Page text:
By Dillon Thomas
FORT COLLINS, Colo. (CBS4) – Thanks to an extensive surgery by veterinarians at Colorado State University, a hunting dog from Wyoming has a second chance at life. Yeager, a retriever from Casper, Wyoming, was hit by a car on July 4.
“We didn’t expect him to survive,” said Lex Dyer, the dog’s owner.
The injuries to Yeager’s face were significant. So much so, veterinarians in Wyoming said the best way to assure Yeager’s survival was to travel hours to Fort Collins for surgery.
“It was pretty severe. We thought he was gone at that point,” Dyer told CBS4’s Dillon Thomas.
As a result of the car collision, many bones in Yeager’s snout were broken. His eye was severely wounded, and bleeding.
“He had pretty extensive injuries, mostly to his head,” said Dr. Lauren Hamil, Veterinary Medicine specialist at CSU.
CSU veterinarians were unable to save Yeager’s eye; it was removed. Yeager’s upper mouth was broken in several places as well.
“The inside of the roof of his mouth was split apart,” said Margie Smith, Dentistry and Oral Surgery specialist at CSU.
Surgeons also feared Yeager was paralyzed after he was brought in unable to move.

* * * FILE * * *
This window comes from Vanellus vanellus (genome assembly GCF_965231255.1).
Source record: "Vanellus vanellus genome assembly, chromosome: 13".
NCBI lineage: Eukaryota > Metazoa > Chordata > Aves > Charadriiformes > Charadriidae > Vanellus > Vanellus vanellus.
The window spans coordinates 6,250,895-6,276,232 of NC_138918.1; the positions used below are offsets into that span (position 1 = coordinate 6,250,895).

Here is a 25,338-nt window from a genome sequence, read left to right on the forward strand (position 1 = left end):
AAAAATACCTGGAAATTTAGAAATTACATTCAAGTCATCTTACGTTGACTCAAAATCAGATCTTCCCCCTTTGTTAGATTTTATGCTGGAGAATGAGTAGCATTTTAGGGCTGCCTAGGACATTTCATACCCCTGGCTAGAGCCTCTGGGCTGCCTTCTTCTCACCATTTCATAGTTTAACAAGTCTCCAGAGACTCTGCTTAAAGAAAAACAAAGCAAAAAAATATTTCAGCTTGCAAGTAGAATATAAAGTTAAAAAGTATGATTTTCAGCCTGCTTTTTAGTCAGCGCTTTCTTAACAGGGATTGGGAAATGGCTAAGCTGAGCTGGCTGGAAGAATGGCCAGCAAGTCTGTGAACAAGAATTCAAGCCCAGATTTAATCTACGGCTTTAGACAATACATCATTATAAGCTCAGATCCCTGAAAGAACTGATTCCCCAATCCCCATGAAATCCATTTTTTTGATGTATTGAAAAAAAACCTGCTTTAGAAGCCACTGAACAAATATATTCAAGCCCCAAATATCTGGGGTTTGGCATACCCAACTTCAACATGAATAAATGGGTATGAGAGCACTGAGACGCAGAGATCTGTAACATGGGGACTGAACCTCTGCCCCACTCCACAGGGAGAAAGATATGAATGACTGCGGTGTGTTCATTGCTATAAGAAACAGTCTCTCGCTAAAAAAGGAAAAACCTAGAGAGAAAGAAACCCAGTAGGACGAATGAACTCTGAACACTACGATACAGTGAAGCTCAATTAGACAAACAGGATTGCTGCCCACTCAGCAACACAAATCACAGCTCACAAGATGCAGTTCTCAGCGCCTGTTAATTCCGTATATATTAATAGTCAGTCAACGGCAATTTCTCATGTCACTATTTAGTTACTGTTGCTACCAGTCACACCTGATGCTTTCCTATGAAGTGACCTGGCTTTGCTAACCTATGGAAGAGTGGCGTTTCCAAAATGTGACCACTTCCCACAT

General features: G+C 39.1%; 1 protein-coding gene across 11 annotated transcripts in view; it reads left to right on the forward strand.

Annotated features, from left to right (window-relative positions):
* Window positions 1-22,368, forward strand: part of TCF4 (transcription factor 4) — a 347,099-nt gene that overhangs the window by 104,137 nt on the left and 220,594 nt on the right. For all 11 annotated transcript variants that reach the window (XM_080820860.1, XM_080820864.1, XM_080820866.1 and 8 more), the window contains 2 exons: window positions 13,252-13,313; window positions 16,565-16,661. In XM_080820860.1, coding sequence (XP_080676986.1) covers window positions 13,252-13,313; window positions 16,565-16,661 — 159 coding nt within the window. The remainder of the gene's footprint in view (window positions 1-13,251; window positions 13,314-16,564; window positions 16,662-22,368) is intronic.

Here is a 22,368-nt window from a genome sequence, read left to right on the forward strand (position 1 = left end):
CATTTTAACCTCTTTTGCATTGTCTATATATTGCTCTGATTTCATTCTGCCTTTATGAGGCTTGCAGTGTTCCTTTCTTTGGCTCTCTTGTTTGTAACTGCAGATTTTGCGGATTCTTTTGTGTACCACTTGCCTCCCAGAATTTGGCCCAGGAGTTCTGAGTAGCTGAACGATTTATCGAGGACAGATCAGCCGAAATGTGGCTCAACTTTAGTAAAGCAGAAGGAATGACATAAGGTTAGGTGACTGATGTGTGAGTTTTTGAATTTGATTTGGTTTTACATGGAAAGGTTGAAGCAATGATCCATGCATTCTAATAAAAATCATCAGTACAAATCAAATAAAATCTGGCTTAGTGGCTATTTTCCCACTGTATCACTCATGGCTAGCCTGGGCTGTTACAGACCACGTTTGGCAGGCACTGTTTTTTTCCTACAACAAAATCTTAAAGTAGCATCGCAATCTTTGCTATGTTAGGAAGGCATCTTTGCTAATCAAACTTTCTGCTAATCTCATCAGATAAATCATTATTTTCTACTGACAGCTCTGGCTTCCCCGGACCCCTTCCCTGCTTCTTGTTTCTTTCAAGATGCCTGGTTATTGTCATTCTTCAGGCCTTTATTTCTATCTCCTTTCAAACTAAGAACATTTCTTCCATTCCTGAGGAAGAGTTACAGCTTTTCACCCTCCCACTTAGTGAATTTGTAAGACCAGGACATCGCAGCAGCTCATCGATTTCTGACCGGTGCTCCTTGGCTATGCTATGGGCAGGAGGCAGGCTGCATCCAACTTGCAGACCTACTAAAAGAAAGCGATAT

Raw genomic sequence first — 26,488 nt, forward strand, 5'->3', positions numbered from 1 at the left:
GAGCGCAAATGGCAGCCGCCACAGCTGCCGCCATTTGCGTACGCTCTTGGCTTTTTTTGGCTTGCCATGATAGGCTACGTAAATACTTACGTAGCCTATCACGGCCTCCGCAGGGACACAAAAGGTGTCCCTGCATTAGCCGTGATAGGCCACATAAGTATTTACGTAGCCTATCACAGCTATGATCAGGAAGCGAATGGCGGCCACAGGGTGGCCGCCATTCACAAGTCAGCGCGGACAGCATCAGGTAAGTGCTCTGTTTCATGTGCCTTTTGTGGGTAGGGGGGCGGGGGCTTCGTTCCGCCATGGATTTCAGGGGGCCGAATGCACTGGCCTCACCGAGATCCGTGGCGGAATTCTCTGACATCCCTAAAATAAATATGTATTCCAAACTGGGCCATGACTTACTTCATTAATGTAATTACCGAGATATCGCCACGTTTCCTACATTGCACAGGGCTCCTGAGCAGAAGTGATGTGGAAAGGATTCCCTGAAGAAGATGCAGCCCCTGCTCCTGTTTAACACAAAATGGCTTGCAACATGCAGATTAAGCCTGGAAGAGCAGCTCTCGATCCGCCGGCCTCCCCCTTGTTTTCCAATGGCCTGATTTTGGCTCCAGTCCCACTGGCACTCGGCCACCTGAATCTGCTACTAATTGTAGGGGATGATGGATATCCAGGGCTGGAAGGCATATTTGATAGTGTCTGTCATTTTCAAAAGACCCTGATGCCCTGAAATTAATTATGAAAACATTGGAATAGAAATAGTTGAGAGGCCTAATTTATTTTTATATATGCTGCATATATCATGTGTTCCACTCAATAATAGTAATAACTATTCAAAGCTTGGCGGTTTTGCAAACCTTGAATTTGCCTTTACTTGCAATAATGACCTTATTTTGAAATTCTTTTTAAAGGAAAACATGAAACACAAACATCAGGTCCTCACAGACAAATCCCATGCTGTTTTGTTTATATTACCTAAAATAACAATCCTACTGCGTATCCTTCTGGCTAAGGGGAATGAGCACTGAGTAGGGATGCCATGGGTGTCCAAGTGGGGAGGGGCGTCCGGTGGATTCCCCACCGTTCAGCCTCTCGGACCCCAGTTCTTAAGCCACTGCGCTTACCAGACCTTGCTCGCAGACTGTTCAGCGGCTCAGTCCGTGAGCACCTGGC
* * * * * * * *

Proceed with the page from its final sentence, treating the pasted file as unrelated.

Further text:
“He wasn’t able to walk for the first 12 hours,” Smith said.
Seven hours of surgery allowed surgeons to reconstruct much of Yeager’s snout, including his nose.
Yeager eventually regained his ability to move, and quickly returned to a high-energy dog.
Dyer said his family had to try and limit Yeager as his energy was stronger than his wounds. After two months of healing, Yeager returned to CSU for a checkup, which some said couldn’t have gone better.
“He is just like the happiest dog,” Smith said.
“We couldn’t be more pleased with how well things turned out,” Hamil said.
Other than loss of sight in one eye, Yeager quickly returned to his normal activity. While doctors said it would still take some time before they felt comfortable letting the dog return to hunting, they said he could likely do so one day.
The Dyer family said one of the main side effects they’ve noticed from the whole surgery was louder snoring from Yeager.
“It is a reassuring, soothing, sound,” Dyer said. “Knowing, at least he is still breathing. He has a super unique personality for a dog, and is truly part of the family.”
Dillon Thomas is a reporter at CBS4 and a Colorado native. He believes everyone has a story, and would love to share yours! You can find more of his stories by following him on Twitter, @DillonMThomas.